The city of Chefchaouen is located in the Rif mountain range, and the medina extends gradually over the mountains, as if it had been leaning itself there little by little. Thus it has taken the natural shape of the surrounding landscape and it looks like a blue patch in the middle of the green vastness.
That close connection, makes it very easy to move from the city to the nature. For example, walking about 20 or 30 minutes from the medina, you will reach the mosque of the Spanish, from where you have the best views of the medina and its surroundings and from where you can see some unforgettable sunsets.
Bonus track 2: travel with a project
Since we started living traveling we work on the road. But we do not always do it in exchange for money, many times we do it in exchange for other things that also serve us, such as, accommodation, tickets, travel insurance, etc. Chefchaouen was the first destination in which we put this into practice and we loved the experience. In exchange for our Assist-365 travel insurance, we made videos and texts of different themes, showing interesting things we learned while traveling. In this case, we made a small video guide to visiting Chefchaouen, which will soon be available to watch on IGTV, in which we wanted to share all the incredible things about this city, which we love so much. The experience of being not only traveling and working, but working to produce something related to the place that for thirteen days, was our home, was very enriching.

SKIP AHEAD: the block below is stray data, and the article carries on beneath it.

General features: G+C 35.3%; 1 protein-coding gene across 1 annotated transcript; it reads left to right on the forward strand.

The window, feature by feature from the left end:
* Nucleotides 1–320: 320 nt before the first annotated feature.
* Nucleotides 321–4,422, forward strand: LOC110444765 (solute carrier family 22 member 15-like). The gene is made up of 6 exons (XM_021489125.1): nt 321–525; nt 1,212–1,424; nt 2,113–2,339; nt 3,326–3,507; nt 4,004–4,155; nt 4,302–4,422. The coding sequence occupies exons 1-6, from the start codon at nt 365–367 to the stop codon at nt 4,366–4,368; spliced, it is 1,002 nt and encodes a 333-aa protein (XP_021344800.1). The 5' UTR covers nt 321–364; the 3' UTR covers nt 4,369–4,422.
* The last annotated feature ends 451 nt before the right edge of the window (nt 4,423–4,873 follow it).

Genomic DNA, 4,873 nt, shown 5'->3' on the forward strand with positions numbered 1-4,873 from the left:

And as I always say, never travel without travel insurance, because either the destination country demands it or not, it is an enormous tranquility for you.
PostScript 1: If you want to help us to continue with this project, please share it!
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PostScript 2: how do we continue?
If you want to read what happened at the next episode of our trip, you can click on the photo below…